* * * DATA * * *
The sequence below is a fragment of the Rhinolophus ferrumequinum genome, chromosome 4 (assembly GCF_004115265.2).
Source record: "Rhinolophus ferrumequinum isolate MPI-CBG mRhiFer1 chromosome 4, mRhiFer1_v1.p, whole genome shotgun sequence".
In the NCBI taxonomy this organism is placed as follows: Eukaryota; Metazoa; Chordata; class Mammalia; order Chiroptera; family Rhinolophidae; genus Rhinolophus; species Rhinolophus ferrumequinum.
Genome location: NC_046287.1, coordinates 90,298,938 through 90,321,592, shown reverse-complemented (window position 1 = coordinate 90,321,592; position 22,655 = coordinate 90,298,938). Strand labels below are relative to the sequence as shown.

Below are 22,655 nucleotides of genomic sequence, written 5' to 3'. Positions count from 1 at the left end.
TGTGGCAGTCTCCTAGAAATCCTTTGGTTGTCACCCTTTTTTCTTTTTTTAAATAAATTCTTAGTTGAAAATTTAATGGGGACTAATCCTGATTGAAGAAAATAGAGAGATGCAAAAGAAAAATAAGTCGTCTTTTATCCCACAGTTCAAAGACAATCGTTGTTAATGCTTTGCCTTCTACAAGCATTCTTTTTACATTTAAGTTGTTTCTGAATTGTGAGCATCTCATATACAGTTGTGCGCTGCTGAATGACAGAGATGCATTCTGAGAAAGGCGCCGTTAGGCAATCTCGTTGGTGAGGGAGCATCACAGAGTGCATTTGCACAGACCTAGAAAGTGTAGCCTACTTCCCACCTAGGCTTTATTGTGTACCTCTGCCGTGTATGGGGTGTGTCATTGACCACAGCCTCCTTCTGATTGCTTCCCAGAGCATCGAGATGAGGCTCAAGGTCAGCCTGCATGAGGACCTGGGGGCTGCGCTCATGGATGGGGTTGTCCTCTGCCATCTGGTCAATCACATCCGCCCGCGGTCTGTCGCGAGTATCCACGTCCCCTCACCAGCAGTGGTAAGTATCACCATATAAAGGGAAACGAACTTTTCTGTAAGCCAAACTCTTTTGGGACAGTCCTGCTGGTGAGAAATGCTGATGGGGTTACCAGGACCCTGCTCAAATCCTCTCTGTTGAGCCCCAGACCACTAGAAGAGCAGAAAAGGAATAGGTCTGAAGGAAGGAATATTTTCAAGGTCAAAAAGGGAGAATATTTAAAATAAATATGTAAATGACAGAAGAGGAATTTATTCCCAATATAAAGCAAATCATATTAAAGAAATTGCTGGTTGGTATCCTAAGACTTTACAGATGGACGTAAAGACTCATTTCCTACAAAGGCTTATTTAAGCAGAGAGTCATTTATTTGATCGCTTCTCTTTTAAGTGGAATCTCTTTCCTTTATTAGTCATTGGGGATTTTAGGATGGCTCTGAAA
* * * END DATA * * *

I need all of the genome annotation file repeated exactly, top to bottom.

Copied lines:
The sequence below is a fragment of the Rhinolophus ferrumequinum genome, chromosome 4 (assembly GCF_004115265.2).
Source record: "Rhinolophus ferrumequinum isolate MPI-CBG mRhiFer1 chromosome 4, mRhiFer1_v1.p, whole genome shotgun sequence".
In the NCBI taxonomy this organism is placed as follows: Eukaryota; Metazoa; Chordata; class Mammalia; order Chiroptera; family Rhinolophidae; genus Rhinolophus; species Rhinolophus ferrumequinum.
Genome location: NC_046287.1, coordinates 90,298,938 through 90,321,592, shown reverse-complemented (window position 1 = coordinate 90,321,592; position 22,655 = coordinate 90,298,938). Strand labels below are relative to the sequence as shown.

Below are 22,655 nucleotides of genomic sequence, written 5' to 3'. Positions count from 1 at the left end.
TGTGGCAGTCTCCTAGAAATCCTTTGGTTGTCACCCTTTTTTCTTTTTTTAAATAAATTCTTAGTTGAAAATTTAATGGGGACTAATCCTGATTGAAGAAAATAGAGAGATGCAAAAGAAAAATAAGTCGTCTTTTATCCCACAGTTCAAAGACAATCGTTGTTAATGCTTTGCCTTCTACAAGCATTCTTTTTACATTTAAGTTGTTTCTGAATTGTGAGCATCTCATATACAGTTGTGCGCTGCTGAATGACAGAGATGCATTCTGAGAAAGGCGCCGTTAGGCAATCTCGTTGGTGAGGGAGCATCACAGAGTGCATTTGCACAGACCTAGAAAGTGTAGCCTACTTCCCACCTAGGCTTTATTGTGTACCTCTGCCGTGTATGGGGTGTGTCATTGACCACAGCCTCCTTCTGATTGCTTCCCAGAGCATCGAGATGAGGCTCAAGGTCAGCCTGCATGAGGACCTGGGGGCTGCGCTCATGGATGGGGTTGTCCTCTGCCATCTGGTCAATCACATCCGCCCGCGGTCTGTCGCGAGTATCCACGTCCCCTCACCAGCAGTGGTAAGTATCACCATATAAAGGGAAACGAACTTTTCTGTAAGCCAAACTCTTTTGGGACAGTCCTGCTGGTGAGAAATGCTGATGGGGTTACCAGGACCCTGCTCAAATCCTCTCTGTTGAGCCCCAGACCACTAGAAGAGCAGAAAAGGAATAGGTCTGAAGGAAGGAATATTTTCAAGGTCAAAAAGGGAGAATATTTAAAATAAATATGTAAATGACAGAAGAGGAATTTATTCCCAATATAAAGCAAATCATATTAAAGAAATTGCTGGTTGGTATCCTAAGACTTTACAGATGGACGTAAAGACTCATTTCCTACAAAGGCTTATTTAAGCAGAGAGTCATTTATTTGATCGCTTCTCTTTTAAGTGGAATCTCTTTCCTTTATTAGTCATTGGGGATTTTAGGATGGCTCTGAAA